Social Intervention Group | SIG

Columbia School of Social Work

What We Do
Who We Are


Since 1990, SIG has primarily focused on intervention and prevention research on HIV, drug abuse, IPV and trauma. SIG will continue to conduct rigorous research, employing novel intervention approaches to address these co-occurring problems, and using state of the-art research designs and analytic methods. The target population can be loosely defined as those who are most vulnerable. In the past, this has included low-income urban individuals, families and communities who are affected by the overlapping problems of substance abuse, intimate partner violence, HIV and trauma.

In the last decade, SIG has completed a range of intervention and services research studies, which were informed by earlier epidemiological studies that examined the relationships between drug use, intimate partner violence and HIV risk among women on methadone (e.g., Women’s Health Project, 1996-2000) and among men on methadone (e.g., Men’s Health Project, 1998-2002).

Current Projects

cnu logoConnect ‘n Unite (CNU)
Funded by: National Institute on Drug Abuse

Connect ‘n Unite is the first clinical study to test a couple-based HIV/STI intervention aimed to strengthen the wellbeing of drug-involved Black men in longer-term same-sex relationships. This research not only addresses the overrepresentation of African Americans among those living with HIV/AIDS in the U.S., it targets Black MSM (men who have sex with men), who are also at risk for additional prominent HIV/STI factors. Men in longer-term relationships represent two-thirds of HIV transmissions among MSM, and stimulant use is well known to increase the risk for HIV/STI infections. Couples learn traditional skills-building activities as well as ways in which to deal with marginalized statues within their communities.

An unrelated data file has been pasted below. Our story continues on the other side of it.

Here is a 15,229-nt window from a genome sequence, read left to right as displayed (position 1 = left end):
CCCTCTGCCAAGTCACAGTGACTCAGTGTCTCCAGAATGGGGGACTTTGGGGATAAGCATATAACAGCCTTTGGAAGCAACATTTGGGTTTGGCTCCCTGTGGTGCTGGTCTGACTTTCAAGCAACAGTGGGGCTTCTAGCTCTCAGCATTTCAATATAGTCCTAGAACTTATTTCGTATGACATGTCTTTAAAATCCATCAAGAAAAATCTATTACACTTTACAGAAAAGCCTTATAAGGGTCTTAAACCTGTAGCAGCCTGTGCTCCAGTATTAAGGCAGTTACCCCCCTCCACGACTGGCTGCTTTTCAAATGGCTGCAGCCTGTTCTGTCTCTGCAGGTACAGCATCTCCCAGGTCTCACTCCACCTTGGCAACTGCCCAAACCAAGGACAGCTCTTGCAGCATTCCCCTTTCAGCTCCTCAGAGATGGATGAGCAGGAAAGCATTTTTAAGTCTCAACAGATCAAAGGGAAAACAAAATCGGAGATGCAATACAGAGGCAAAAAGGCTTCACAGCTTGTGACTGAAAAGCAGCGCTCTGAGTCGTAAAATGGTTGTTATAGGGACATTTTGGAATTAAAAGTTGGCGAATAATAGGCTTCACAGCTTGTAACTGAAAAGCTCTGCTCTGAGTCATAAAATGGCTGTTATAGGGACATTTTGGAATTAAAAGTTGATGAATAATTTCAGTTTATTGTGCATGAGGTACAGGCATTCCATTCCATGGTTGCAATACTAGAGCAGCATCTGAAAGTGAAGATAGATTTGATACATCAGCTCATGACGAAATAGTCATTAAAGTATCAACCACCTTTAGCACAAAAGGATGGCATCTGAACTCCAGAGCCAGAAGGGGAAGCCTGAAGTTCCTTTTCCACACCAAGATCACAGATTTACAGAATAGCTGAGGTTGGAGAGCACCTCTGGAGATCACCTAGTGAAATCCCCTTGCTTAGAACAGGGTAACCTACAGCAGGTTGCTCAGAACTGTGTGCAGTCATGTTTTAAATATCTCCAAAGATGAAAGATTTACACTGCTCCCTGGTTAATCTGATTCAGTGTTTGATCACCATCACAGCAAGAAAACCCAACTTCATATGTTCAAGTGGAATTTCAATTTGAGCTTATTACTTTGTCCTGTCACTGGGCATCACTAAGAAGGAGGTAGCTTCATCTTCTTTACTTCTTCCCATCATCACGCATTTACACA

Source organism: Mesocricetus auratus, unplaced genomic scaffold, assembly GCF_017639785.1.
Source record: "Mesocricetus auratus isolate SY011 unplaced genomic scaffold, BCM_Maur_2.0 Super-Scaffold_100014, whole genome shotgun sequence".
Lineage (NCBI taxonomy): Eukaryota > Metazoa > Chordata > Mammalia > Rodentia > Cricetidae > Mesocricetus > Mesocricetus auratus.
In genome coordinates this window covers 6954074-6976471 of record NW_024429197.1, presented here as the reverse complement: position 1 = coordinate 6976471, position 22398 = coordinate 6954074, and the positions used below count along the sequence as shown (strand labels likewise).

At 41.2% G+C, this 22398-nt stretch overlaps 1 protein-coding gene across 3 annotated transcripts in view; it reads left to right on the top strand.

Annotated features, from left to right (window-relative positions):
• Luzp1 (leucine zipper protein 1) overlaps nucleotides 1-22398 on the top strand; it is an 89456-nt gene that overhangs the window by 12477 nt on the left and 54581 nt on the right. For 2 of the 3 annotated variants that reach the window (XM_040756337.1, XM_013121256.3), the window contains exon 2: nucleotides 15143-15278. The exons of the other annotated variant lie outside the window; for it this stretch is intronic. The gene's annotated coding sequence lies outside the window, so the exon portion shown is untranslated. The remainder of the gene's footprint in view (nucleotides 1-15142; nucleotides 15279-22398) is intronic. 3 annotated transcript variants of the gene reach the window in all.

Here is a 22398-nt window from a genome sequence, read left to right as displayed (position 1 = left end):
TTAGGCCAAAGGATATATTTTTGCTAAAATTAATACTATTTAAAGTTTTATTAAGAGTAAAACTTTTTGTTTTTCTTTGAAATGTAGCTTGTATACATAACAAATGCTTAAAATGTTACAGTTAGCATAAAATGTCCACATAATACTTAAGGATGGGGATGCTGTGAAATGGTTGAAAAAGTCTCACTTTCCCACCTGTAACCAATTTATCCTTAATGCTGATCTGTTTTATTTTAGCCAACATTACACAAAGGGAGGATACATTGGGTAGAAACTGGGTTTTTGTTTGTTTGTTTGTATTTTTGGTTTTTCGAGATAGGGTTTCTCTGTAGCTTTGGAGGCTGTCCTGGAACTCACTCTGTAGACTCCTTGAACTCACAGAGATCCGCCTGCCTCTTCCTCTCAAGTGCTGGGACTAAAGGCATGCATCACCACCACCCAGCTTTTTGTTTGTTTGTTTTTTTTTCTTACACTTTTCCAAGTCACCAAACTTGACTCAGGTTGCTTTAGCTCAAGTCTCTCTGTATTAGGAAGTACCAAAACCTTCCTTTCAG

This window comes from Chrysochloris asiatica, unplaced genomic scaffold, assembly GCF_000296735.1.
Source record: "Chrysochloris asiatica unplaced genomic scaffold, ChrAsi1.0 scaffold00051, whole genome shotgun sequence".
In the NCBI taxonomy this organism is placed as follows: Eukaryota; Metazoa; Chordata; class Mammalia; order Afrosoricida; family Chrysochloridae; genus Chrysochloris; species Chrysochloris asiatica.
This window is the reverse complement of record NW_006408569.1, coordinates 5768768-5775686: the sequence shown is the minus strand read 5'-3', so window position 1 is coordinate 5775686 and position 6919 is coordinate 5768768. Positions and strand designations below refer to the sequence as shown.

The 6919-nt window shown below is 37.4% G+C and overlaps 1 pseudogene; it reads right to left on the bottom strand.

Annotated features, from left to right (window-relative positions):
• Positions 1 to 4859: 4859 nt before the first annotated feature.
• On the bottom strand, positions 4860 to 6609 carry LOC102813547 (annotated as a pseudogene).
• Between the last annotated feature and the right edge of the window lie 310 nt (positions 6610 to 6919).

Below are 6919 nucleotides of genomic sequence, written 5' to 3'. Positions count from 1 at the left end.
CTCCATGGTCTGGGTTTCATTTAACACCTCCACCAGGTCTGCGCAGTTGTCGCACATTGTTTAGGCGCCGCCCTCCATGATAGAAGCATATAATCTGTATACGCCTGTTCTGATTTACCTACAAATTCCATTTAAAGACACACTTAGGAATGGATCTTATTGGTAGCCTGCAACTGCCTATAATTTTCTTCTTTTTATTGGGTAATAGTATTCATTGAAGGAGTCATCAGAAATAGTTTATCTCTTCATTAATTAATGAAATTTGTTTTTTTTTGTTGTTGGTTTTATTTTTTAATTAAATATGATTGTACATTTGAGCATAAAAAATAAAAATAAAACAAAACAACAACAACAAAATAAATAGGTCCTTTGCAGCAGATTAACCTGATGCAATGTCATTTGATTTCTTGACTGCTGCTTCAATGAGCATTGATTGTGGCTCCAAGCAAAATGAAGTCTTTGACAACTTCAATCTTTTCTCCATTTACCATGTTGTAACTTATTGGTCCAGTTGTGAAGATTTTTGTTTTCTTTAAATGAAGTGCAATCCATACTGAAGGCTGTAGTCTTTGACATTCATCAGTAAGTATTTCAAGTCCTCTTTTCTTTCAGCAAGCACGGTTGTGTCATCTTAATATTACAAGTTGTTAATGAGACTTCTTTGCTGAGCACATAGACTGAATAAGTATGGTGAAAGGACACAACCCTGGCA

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wings logoWINGS (Women Initiating New Goals for Safety)
Funded by: National Institute on Drug Abuse

Project WINGS is the first clinical trial to develop and test a multimedia computerized intimate partner violence (IPV) screening, and referral service tool among drug-involved female offenders under community supervision. WINGS aims to develop and test the effectiveness of a self-paced computerized screening designed to increase identification of IPV victims and improve linkages to IPV-related services. IPV is a serious public health problem that disproportionately affects drug-involved female offenders in the criminal justice system. This research underscores the need to develop and disseminate cost-effective services that may be deployed in community supervision.